article

Oslo plays it cool

Posted: 10 June 2011 | Henning Bråtebæk, Director of Airport Services, Oslo Airport | No comments yet

Despite a total of 1.58 metres of snow this winter, Oslo Airport (OSL) achieved a punctuality rate of 80%. Efficient and productive snow clearing techniques are essential for the smooth operation of Norway’s main airport.

Because of its continental climate, Oslo Gardermoen receives more than its fair share of snow, freezing fog and drizzling rain. But despite these meteorological challenges, the airport has always had good punctuality figures – primarily thanks to the excellent routines for dealing with the winter weather. Since it opened, the airport has only been closed twice because of snow – on 1 February 2008 and 7 February 2009. And on both occasions, the closure only lasted a few hours.

Despite a total of 1.58 metres of snow this winter, Oslo Airport (OSL) achieved a punctuality rate of 80%. Efficient and productive snow clearing techniques are essential for the smooth operation of Norway’s main airport.

Because of its continental climate, Oslo Gardermoen receives more than its fair share of snow, freezing fog and drizzling rain. But despite these meteorological challenges, the airport has always had good punctuality figures – primarily thanks to the excellent routines for dealing with the winter weather. Since it opened, the airport has only been closed twice because of snow – on 1 February 2008 and 7 February 2009. And on both occasions, the closure only lasted a few hours.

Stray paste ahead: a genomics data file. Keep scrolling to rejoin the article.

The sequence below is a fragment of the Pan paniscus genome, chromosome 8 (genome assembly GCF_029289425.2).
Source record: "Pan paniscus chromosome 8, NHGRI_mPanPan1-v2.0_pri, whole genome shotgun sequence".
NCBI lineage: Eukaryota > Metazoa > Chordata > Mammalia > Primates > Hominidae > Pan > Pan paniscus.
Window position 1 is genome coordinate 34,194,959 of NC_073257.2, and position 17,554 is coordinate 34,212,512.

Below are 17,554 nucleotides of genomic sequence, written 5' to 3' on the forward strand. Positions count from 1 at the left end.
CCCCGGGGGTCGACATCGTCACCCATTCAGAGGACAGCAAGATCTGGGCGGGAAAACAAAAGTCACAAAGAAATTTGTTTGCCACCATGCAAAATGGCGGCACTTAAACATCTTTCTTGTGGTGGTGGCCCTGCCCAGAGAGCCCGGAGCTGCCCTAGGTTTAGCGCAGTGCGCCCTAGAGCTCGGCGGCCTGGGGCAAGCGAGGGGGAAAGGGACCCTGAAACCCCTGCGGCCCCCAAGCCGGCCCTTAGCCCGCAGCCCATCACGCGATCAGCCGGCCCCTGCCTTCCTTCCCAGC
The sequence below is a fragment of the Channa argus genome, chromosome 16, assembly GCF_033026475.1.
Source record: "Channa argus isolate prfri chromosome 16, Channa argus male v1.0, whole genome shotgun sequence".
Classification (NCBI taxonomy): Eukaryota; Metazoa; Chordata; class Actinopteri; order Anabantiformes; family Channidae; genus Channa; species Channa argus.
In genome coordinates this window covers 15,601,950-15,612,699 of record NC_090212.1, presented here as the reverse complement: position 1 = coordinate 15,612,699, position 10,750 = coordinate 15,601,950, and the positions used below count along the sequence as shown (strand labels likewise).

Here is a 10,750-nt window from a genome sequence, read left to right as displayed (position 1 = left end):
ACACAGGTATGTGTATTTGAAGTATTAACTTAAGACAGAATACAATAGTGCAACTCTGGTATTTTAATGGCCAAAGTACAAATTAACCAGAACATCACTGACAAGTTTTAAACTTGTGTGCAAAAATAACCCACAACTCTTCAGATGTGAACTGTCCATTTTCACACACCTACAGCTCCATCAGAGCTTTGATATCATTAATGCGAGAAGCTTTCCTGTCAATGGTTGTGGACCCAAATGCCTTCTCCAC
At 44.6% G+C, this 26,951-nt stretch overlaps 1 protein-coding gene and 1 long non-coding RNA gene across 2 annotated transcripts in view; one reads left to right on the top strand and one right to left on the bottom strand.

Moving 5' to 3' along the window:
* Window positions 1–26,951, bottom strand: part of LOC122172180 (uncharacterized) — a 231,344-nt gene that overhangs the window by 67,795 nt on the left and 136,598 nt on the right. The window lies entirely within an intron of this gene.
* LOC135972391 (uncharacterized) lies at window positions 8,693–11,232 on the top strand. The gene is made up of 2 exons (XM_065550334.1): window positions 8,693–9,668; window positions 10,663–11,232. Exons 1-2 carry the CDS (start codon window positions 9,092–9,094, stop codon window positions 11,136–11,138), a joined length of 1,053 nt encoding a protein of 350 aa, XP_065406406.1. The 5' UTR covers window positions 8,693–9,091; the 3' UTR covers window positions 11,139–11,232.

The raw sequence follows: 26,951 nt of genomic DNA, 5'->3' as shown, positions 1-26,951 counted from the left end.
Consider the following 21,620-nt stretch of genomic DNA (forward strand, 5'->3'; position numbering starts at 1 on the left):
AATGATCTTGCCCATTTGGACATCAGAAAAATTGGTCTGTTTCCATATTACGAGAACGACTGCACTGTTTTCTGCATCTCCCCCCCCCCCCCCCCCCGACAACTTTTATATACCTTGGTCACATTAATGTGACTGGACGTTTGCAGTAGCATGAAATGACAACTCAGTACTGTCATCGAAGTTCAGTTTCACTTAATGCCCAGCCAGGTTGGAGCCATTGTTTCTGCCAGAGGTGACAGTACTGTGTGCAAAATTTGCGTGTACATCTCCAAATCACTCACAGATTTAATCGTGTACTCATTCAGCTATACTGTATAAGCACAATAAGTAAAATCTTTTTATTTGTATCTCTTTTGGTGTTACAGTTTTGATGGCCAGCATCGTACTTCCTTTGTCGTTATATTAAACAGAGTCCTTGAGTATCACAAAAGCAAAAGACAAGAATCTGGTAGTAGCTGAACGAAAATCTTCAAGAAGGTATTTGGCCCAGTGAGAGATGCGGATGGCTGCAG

Those of us responsible for winter operations have also taken steps to allow other divisions at the airport insight into what we do. For example, each winter, staff from other areas and departments have been invited to come along for a ride on a snowplough to learn about our work.

After the chaos seen at a number of other airports in December 2010, the snow-clearing operations at Oslo Airport became the focus of much attention. Passengers began to wonder why snowfall that in Norway was apparently handled without any major problems could wreak such havoc at much larger airports on the continent. OSL’s press office was inundated by calls from international news agencies, expecting to be told about the major operational problems, and who were most surprised to hear that the the airport was operating as normal. Our snow-clearers enjoyed a few days of fame when they were interviewed by national television stations and were almost hailed as heroes by journalists.

Even Norway’s Minister of Transport and Communications, Magnhild Meltveit Kleppa got in touch wanting to know more about winter operations at Oslo Airport. We arranged a guided bus tour for her with the snow sweeper team one winter’s day in February. After seeing how we clear an entire runway, the Minister expressed that she was very impressed with the coordination of the snow-clearance vehicles, comparing it to a “well-choreographed ballet”!